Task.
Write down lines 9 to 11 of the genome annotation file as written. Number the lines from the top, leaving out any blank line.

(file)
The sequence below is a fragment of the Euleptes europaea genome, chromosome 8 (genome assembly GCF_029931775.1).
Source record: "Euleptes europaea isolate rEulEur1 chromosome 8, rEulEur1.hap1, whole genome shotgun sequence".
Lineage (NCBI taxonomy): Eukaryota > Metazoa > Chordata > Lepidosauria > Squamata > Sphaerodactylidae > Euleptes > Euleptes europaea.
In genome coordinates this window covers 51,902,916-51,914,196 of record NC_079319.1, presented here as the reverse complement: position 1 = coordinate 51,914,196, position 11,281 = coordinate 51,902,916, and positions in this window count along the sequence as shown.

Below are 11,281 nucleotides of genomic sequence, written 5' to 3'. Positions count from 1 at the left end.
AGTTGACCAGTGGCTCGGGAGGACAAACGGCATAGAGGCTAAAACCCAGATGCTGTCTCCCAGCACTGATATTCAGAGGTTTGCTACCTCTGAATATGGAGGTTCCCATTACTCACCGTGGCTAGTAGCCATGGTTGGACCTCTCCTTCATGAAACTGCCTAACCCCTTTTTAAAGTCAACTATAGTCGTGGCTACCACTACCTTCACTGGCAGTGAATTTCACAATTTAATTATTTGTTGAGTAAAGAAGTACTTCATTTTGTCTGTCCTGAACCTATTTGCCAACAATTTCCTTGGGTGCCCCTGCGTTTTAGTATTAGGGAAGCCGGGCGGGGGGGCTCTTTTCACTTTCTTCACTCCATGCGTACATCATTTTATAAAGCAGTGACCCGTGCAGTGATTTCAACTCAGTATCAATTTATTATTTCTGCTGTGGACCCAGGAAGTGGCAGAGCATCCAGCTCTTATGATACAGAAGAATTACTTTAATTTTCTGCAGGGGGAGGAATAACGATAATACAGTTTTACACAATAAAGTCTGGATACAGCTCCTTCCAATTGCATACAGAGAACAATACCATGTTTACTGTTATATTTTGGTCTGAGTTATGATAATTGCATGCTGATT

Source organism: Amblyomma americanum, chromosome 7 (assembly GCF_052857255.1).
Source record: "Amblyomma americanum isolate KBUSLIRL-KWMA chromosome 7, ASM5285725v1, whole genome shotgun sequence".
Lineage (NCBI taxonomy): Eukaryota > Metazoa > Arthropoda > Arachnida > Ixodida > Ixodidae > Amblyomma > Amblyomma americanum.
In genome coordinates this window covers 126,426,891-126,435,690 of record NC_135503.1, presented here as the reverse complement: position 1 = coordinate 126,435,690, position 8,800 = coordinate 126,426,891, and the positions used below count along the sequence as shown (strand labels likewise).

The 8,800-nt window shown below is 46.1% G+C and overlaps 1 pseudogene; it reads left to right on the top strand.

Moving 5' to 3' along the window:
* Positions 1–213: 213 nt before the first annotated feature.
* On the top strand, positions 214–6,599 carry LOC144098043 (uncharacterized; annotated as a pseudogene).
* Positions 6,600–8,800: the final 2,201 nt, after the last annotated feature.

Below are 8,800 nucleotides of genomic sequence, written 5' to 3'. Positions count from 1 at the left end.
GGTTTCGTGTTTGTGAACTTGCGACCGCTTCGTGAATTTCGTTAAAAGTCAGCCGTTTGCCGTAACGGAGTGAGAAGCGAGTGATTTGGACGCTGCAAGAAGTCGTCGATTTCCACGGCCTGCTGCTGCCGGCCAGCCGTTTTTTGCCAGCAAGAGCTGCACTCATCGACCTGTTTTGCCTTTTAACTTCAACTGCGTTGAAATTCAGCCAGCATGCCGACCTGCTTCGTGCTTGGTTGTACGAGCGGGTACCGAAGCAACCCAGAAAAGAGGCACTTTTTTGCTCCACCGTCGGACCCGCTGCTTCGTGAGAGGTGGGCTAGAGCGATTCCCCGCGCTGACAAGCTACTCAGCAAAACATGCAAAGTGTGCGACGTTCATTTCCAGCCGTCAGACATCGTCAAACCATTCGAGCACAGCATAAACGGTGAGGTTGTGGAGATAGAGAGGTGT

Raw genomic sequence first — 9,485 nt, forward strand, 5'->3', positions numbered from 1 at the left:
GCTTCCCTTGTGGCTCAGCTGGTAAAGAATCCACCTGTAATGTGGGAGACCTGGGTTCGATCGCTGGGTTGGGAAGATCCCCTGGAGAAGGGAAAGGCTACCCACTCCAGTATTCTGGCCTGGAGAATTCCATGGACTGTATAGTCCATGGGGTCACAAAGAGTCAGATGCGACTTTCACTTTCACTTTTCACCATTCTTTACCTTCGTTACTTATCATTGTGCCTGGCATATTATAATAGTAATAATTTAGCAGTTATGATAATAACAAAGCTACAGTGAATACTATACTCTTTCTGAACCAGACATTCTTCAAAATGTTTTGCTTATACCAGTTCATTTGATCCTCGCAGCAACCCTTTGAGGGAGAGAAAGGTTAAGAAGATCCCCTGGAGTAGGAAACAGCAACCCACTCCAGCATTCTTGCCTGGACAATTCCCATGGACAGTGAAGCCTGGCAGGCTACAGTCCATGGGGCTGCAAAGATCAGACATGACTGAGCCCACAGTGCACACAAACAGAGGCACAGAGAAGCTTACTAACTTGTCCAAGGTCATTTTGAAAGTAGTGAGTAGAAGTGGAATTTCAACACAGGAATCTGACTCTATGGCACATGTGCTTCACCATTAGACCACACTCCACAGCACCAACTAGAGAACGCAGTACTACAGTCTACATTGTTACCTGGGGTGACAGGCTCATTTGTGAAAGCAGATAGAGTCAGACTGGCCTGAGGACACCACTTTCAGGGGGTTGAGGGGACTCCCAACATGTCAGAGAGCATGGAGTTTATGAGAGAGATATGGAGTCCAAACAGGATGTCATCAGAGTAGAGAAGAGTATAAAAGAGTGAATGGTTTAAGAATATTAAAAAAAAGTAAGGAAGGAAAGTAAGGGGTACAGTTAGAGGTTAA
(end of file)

Lineage (NCBI taxonomy): Eukaryota > Metazoa > Arthropoda > Arachnida > Ixodida > Ixodidae > Amblyomma > Amblyomma americanum.
In genome coordinates this window covers 126,426,891-126,435,690 of record NC_135503.1, presented here as the reverse complement: position 1 = coordinate 126,435,690, position 8,800 = coordinate 126,426,891, and the positions used below count along the sequence as shown (strand labels likewise).

The 8,800-nt window shown below is 46.1% G+C and overlaps 1 pseudogene; it reads left to right on the top strand.